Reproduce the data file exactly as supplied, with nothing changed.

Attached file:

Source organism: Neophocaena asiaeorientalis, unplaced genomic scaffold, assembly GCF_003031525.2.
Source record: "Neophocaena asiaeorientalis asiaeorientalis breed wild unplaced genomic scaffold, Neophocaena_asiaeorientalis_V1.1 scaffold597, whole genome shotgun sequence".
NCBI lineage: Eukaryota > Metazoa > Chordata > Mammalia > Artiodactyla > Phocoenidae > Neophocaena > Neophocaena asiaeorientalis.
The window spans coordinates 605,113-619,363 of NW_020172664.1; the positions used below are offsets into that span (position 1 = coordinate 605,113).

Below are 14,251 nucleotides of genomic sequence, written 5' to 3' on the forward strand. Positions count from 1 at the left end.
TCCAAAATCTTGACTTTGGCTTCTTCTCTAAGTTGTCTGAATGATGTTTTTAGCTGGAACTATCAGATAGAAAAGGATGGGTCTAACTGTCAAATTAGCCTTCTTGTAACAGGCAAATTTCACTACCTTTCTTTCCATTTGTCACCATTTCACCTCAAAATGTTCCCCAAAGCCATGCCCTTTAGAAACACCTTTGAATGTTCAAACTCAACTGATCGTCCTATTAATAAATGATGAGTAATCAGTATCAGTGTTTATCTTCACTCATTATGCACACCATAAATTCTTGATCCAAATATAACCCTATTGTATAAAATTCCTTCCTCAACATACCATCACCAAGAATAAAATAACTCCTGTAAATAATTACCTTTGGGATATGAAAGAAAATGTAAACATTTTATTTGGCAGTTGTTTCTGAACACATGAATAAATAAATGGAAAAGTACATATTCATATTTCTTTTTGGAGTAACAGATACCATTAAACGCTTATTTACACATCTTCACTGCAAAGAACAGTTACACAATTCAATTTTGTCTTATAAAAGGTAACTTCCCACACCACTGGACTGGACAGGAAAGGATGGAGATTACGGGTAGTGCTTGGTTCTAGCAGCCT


Source organism: Neophocaena asiaeorientalis, unplaced genomic scaffold, assembly GCF_003031525.2.
Source record: "Neophocaena asiaeorientalis asiaeorientalis breed wild unplaced genomic scaffold, Neophocaena_asiaeorientalis_V1.1 scaffold597, whole genome shotgun sequence".
NCBI lineage: Eukaryota > Metazoa > Chordata > Mammalia > Artiodactyla > Phocoenidae > Neophocaena > Neophocaena asiaeorientalis.
The window spans coordinates 605,113-619,363 of NW_020172664.1; the positions used below are offsets into that span (position 1 = coordinate 605,113).

Below are 14,251 nucleotides of genomic sequence, written 5' to 3' on the forward strand. Positions count from 1 at the left end.
TCCAAAATCTTGACTTTGGCTTCTTCTCTAAGTTGTCTGAATGATGTTTTTAGCTGGAACTATCAGATAGAAAAGGATGGGTCTAACTGTCAAATTAGCCTTCTTGTAACAGGCAAATTTCACTACCTTTCTTTCCATTTGTCACCATTTCACCTCAAAATGTTCCCCAAAGCCATGCCCTTTAGAAACACCTTTGAATGTTCAAACTCAACTGATCGTCCTATTAATAAATGATGAGTAATCAGTATCAGTGTTTATCTTCACTCATTATGCACACCATAAATTCTTGATCCAAATATAACCCTATTGTATAAAATTCCTTCCTCAACATACCATCACCAAGAATAAAATAACTCCTGTAAATAATTACCTTTGGGATATGAAAGAAAATGTAAACATTTTATTTGGCAGTTGTTTCTGAACACATGAATAAATAAATGGAAAAGTACATATTCATATTTCTTTTTGGAGTAACAGATACCATTAAACGCTTATTTACACATCTTCACTGCAAAGAACAGTTACACAATTCAATTTTGTCTTATAAAAGGTAACTTCCCACACCACTGGACTGGACAGGAAAGGATGGAGATTACGGGTAGTGCTTGGTTCTAGCAGCCT